Genotype data were obtained from two parent studies (see Table 1). The four SLE case series and 1762 NYHP controls were genotyped using the Illumina HumanHap550 array as part of a genome-wide association study of SLE [10]. In addition, three of the case series (UCSF, ABCoN, and MADGC) and 1243 NYHP controls were genotyped for 67 SNPS in the STAT1/STAT4 region of chromosome 2q as part of a case-control study of STAT4 and two systemic autoimmune diseases, rheumatoid arthritis and SLE [3]. Selection and genotyping of these 67 fine-mapping SNPs was done by the National Institute for Arthritis and Musculoskeletal and Skin Diseases (NIAMS), using Sequenom MassARRAY Technology as previously described [3]. From the Illumina 550K panel, 91 contiguous SNPs from the STAT1/STAT4 region, extended with flanking regions 200kb on either side, were selected; of these, 45 were contained in the same region as the 67 SNPs, with 21 of those being identical. Coverage of these SNPs was analyzed using Tagger [11] in Haploview [12] with an r2 threshold of 0.8 and pairwise tagging, based on the HapMap Phase II data from CEU (CEPH residents of Utah with ancestry from northern and western Europe) with minor allele frequency>0.05.

Duplicate genotyping enabled an analysis of SNP concordance between the two genotyping methods, and inclusion of genotypes that were called by either method. Conflicting genotype calls were dropped from analyses when using combined data.

Statistical Analysis

Subjects were first removed for whom there was evidence of duplication or relatedness in the Illumina 550K data, using IBS estimation in PLINK [13] ( For the choice of which sample to remove, preference was first based on availability of phenotype data, and then on overall genotyping call rate. SNPs were removed from analysis that had a minor allele frequency less than 5%, greater than 10% missing genotypes, or Hardy-Weinberg equilibrium p<0.001 in controls.

In order to choose loci to examine for phenotype analyses, we performed allelic and conditional tests. These analyses were performed separately for the 91 SNPs from the Illumina 550K panel and the 67 Sequenom SNPs, since they contained overlapping but different sets of SNPs (Table S1) and subjects (Table 1), and large amounts of missing data could bias haplotype estimation. We also analyzed the full set of 137 SNPs together using only the subset of subjects who were genotyped on both platforms. For each analysis, subjects were removed that had less than 90% genotyping. We first conducted allelic tests of cases and controls using PLINK [13] and selected those that had p<0.005; at this first screening stage we used a liberal p-value, considering that there are well over 10 independent haplotype blocks in the complete region. To eliminate redundant SNPs having effects only due to linkage disequilibrium, we then performed conditional analysis using WHAP [14] (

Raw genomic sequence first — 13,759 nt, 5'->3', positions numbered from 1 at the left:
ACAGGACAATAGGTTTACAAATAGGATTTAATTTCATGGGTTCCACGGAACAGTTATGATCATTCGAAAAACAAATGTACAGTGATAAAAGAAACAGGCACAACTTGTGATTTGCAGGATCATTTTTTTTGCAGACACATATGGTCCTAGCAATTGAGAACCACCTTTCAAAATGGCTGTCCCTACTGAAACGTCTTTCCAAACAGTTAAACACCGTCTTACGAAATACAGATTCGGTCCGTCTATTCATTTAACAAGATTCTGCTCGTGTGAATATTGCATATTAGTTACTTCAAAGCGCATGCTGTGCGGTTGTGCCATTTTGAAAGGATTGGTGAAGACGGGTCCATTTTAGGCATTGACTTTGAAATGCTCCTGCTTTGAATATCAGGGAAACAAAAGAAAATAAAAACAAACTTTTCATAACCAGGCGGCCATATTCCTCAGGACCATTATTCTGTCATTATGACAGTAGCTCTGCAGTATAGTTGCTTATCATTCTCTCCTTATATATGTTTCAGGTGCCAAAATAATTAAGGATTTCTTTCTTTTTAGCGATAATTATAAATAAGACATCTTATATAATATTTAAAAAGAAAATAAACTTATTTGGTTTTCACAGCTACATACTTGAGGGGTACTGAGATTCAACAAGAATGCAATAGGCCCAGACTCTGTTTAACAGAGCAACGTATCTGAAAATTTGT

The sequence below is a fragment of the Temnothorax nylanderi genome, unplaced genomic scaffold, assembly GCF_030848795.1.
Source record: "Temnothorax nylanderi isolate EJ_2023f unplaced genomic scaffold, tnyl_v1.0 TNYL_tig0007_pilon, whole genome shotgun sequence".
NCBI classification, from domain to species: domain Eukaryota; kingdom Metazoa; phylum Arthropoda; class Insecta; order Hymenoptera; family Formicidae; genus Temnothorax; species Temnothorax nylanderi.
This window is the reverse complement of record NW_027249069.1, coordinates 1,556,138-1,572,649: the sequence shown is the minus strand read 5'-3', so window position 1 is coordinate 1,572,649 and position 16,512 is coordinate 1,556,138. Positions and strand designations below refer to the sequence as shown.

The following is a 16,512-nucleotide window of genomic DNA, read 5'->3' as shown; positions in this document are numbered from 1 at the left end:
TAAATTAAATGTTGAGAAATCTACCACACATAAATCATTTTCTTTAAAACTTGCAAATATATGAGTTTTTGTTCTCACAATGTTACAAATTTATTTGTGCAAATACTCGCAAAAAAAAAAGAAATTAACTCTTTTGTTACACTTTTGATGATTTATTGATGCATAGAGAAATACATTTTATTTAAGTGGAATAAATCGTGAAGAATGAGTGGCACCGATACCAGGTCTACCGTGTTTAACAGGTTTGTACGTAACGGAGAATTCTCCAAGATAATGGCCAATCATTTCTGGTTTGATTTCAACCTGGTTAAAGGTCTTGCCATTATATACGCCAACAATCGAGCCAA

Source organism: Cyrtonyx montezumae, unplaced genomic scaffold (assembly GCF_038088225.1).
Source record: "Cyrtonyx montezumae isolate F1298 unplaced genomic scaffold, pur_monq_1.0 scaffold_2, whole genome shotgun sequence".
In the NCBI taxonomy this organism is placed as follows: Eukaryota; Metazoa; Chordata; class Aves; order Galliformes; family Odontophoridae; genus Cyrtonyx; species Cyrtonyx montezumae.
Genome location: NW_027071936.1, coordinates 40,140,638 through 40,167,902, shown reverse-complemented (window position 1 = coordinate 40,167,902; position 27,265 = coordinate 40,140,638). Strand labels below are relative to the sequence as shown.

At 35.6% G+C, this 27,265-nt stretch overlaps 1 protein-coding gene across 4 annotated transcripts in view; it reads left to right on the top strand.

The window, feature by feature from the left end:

SNP rs7574865 was chosen for phenotype analysis based on the allelic and conditional analyses (see Results). SNP rs7574865 was genotyped on both platforms with a very high rate of concordance (see Results), so genotypes from both platforms were combined for the phenotype analysis of rs7574865; the single subject for whom the calls conflicted was dropped. We first performed case-only analyses (e.g. presence of renal disorder versus no renal disorder) to establish which subphenotypes are associated with rs7574865 variation. We then performed case-control analyses (e.g. SLE with renal disorder versus controls) to examine the risk that is conferred by rs7574865 on subtypes of SLE characterized by each of those subphenotypes. In both sets of analyses, first bivariate odds ratios (ORs) and 95% confidence limits were determined for each subphenotype. To correct for variability among strata when combining data from different cohorts, we used Mantel-Haenszel tests and combined ORs. In order to investigate the possibility of associations with unknown but common underlying disease mechanisms, principal components analysis (PCA) was performed using all subphenotypes except severe nephritis (a subclass of nephritis, and available only for the UCSF and ABCoN case series). Values for the first two principal components (PCs) were evaluated as above as additional subphenotypes, categorized by positive or negative.

To address the concern that case-control studies may give spurious associations due to undetected population admixture or population substructure differences between cases and the controls, we utilized ancestry data for the Illumina 550K genotyped subjects. Ancestry was derived from ancestry-informative markers (AIMs) contained in the Illumina 550K panel. First a set of 235 AIMs was used to estimate percent European ancestry, using STRUCTURE [15]. For those subjects with >90% European ancestry, another set of 1409 EUROSTRUCTURE [16] AIMs was used to estimate percent Northern European versus Southern ancestry. Finally, a subset of 1253 subjects (751 cases and 502 controls) was identified that was homogeneous based on the first four PCs determined by PCA using the 550K panel and EIGENSTRAT[17] software. Minimum covariance determinant (MCD) estimators of PC location and scatter were calculated using R [18]; outliers were then determined using robust Mahalanobis distance. The procedure was applied in two steps, first using both cases and controls (significance level α = 0.05), and then using the case-only robust estimators of location and scatter (α = 0.10), which led to a more homogeneous case-control sample set. The λgc was decreased from 1.256 to 1.045 for the homogeneous set when assessed using the 550K panel (see Figure S1).